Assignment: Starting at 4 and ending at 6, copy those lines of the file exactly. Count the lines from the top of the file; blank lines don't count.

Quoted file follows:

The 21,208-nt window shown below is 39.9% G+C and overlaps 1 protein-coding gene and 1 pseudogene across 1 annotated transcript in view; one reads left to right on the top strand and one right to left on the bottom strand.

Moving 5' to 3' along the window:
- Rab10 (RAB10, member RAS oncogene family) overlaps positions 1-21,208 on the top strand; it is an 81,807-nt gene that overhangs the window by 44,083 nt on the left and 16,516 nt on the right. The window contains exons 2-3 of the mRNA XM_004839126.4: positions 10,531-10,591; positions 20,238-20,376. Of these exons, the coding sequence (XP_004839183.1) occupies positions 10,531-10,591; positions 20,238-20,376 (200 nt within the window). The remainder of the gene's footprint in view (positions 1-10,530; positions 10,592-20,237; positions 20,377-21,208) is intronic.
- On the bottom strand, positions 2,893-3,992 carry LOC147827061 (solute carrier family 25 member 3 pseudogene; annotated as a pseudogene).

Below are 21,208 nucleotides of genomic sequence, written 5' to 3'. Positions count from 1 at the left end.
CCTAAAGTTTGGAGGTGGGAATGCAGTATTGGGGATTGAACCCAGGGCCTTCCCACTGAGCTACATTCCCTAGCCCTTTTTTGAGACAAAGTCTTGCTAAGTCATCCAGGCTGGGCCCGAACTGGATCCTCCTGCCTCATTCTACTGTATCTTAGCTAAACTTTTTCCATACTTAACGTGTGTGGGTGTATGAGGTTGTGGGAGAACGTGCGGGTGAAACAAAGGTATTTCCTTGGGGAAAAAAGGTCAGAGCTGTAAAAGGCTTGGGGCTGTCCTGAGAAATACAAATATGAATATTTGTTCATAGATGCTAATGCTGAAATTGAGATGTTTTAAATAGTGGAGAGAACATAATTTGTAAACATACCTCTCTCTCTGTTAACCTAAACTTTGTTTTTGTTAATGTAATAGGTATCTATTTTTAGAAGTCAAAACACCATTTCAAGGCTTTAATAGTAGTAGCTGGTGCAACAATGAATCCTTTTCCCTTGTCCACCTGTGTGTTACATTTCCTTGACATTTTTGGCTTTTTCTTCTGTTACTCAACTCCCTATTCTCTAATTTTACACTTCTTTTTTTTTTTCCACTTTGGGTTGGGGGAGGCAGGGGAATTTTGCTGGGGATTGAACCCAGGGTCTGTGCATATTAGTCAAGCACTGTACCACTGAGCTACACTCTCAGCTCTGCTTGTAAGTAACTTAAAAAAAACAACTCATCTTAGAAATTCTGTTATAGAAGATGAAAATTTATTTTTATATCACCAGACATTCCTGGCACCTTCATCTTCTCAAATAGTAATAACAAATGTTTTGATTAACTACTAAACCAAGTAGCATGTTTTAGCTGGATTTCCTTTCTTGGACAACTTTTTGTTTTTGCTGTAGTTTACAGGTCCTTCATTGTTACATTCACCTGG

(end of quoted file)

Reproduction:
- On the bottom strand, positions 2,893-3,992 carry LOC147827061 (solute carrier family 25 member 3 pseudogene; annotated as a pseudogene).

Below are 21,208 nucleotides of genomic sequence, written 5' to 3'. Positions count from 1 at the left end.
CCTAAAGTTTGGAGGTGGGAATGCAGTATTGGGGATTGAACCCAGGGCCTTCCCACTGAGCTACATTCCCTAGCCCTTTTTTGAGACAAAGTCTTGCTAAGTCATCCAGGCTGGGCCCGAACTGGATCCTCCTGCCTCATTCTACTGTATCTTAGCTAAACTTTTTCCATACTTAACGTGTGTGGGTGTATGAGGTTGTGGGAGAACGTGCGGGTGAAACAAAGGTATTTCCTTGGGGAAAAAAGGTCAGAGCTGTAAAAGGCTTGGGGCTGTCCTGAGAAATACAAATATGAATATTTGTTCATAGATGCTAATGCTGAAATTGAGATGTTTTAAATAGTGGAGAGAACATAATTTGTAAACATACCTCTCTCTCTGTTAACCTAAACTTTGTTTTTGTTAATGTAATAGGTATCTATTTTTAGAAGTCAAAACACCATTTCAAGGCTTTAATAGTAGTAGCTGGTGCAACAATGAATCCTTTTCCCTTGTCCACCTGTGTGTTACATTTCCTTGACATTTTTGGCTTTTTCTTCTGTTACTCAACTCCCTATTCTCTAATTTTACACTTCTTTTTTTTTTTCCACTTTGGGTTGGGGGAGGCAGGGGAATTTTGCTGGGGATTGAACCCAGGGTCTGTGCATATTAGTCAAGCACTGTACCACTGAGCTACACTCTCAGCTCTGCTTGTAAGTAACTTAAAAAAAACAACTCATCTTAGAAATTCTGTTATAGAAGATGAAAATTTATTTTTATATCACCAGACATTCCTGGCACCTTCATCTTCTCAAATAGTAATAACAAATGTTTTGATTAACTACTAAACCAAGTAGCATGTTTTAGCTGGATTTCCTTTCTTGGACAACTTTTTGTTTTTGCTGTAGTTTACAGGTCCTTCATTGTTACATTCACCTGG